Are We Like Sheep?

Every day, millions of Kenyans are herded like sheep into public transport vehicles and driven, with little concern for safety or driving etiquette, to their daily destinations. Unfortunately, the matatu or ‘small bus’ industry is the largest segment of the public transport system, despite their horrendous record of hazardous vehicles, overcrowding passengers, and deadly driving practices. As a result of this reckless form of public transport, Kenya has one of the highest incidents of road accidents in the world! Why is that? Who’s to blame? Is it really the matatu driver’s fault when the owners force them to make a certain level of profit per day? Is it the tout’s fault when the driver demands a constantly full vehicle? Is it the fault of the police who look the other way when crimes of overloading and recklessness on the roads are being committed? Or is it the fault of passengers who don’t really care what laws are broken, just as long as they get to their destination? In the TV/Video message Are We Like Sheep? the issue of unsafe public transportation is discussed. (Click on the right to view the Are We Like Sheep? message.) It asks the rhetorical question to all of Kenya’s commuters, “Are we like sheep?” to which the hoped for reply should be a resounding, “NO!” Entering any matatu is optional, therefore the decision is up to you! Consider the facts of the problem. During a seven-month period from January to July of 2002, the Kenya Traffic Police reported that there were 7,694 accidents on Kenya’s roads. That’s over 36 accidents per day. (Kenya Traffic Police, 2002) Many of the vehicles involved in accidents are unsafe to begin with. Some are uninsured, while still others have drivers and their assistants or ‘touts’ who boldly violate transportation laws. The result is that many passengers have lost their lives through road accidents simply because of carelessness. It is the responsibility of all citizens, as passengers and pedestrians, to help solve this problem. This Web site provides information, which will help explain more clearly the traffic rules and how to help curb this problem. It’s up to each of us to be informed and make a difference!


The Real Issue: A Spiritual Perspective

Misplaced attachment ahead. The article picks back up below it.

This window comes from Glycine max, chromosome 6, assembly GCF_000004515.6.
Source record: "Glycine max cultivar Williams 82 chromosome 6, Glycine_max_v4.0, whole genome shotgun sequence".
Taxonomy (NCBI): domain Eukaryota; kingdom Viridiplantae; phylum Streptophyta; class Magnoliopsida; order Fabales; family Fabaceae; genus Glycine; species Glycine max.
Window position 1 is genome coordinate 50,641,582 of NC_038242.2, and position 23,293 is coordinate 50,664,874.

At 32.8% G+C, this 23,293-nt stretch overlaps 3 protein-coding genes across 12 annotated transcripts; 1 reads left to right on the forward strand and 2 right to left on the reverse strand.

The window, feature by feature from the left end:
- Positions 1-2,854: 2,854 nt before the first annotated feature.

Matatu transport is the most widely used means of commuting in Kenya, yet the people involved in this business are often rough, abusive, irresponsible and careless. Matatu owners and operators are supposed to ensure that their clients are offered comfortable and safe transport. However, passengers have at times become like sheep in that they simply follow the demand of these owners and operators. You, as a paying passenger, have the right to safe, reliable, and fair public transport. If the vehicle you are preparing to board is unsafe, or breaks traffic laws, or is driven by someone who is under the influence of drugs or alcohol, simply refuse to travel on that vehicle. Be wise. (Matthew 10:16) Furthermore, matatu owners and operators alike need to be reminded to “…do unto others as you would want them to do unto you.” (Luke 6:31) If they want to be safe and assured about their safety during their own commute, surely they should understand the need to treat others with the same amount of concern and respect that they would want. Finally, it places a burden on all riders to decide how to be responsible in their choice of transport providers. Waiting fifteen extra minutes for another matatu, or paying a higher fare for a safer ride may be an inconvenience, but it is the kind of socially responsible action that is needed to avoid dangerous consequences. Making a difference requires social responsibility from everyone, and such actions can be contagious for those who witness the boldness of conviction. The prophet Daniel was a man who made a conscious decision to be different. (Daniel 1, 2, 3) He and his colleagues dressed differently, they worshipped differently, and they even ate differently. In the end, they were rewarded by the ruler of the land and honored for taking a stand for their principles. Today, it is difficult to refuse a lift on an overloaded, loud, radio-booming, law-breaking matatu when you’re in a hurry. It is troubling and time consuming to file a police report and it can even be dangerous to accuse the police with taking a bribe or looking the other way. But if the need for a more responsible society and a better transportation system is more important that a quick ride to work each day, what other choice can you make? Simply put, refuse to follow like sheep. Think before you enter and make a difference! Being a responsible rider requires that you know the laws and your rights as a passenger. Click on any of the following questions for help in understanding current laws regarding public transport vehicles. – What are the traffic rules that I should be aware of as a driver or passenger? – What qualifications are necessary for drivers of Public Service Vehicles (PSVs)? – What qualifications are necessary for conductors (touts)? – Are there codes of conduct that govern the behavior of drivers and conductors? – What are the consequences if these rules are not followed? – What are my rights as a passenger on a public service vehicle? – What are my rights as a pedestrian? – What are practical ways that road safety can be enforced? – As a matatu owner, how can I help change the attitude of matatu drivers? – As a passenger, what can I do to help change the attitude of the matatu driver and/or conductor? – As an owner, how can I solve the issue of bribes? – What should I do if I see a policeman taking a bribe? – What should I do if I hit a matatu or a matatu hits my vehicle? – What should I do if I hit a pedestrian? – What are the spiritual issues for matatus and riders to consider?

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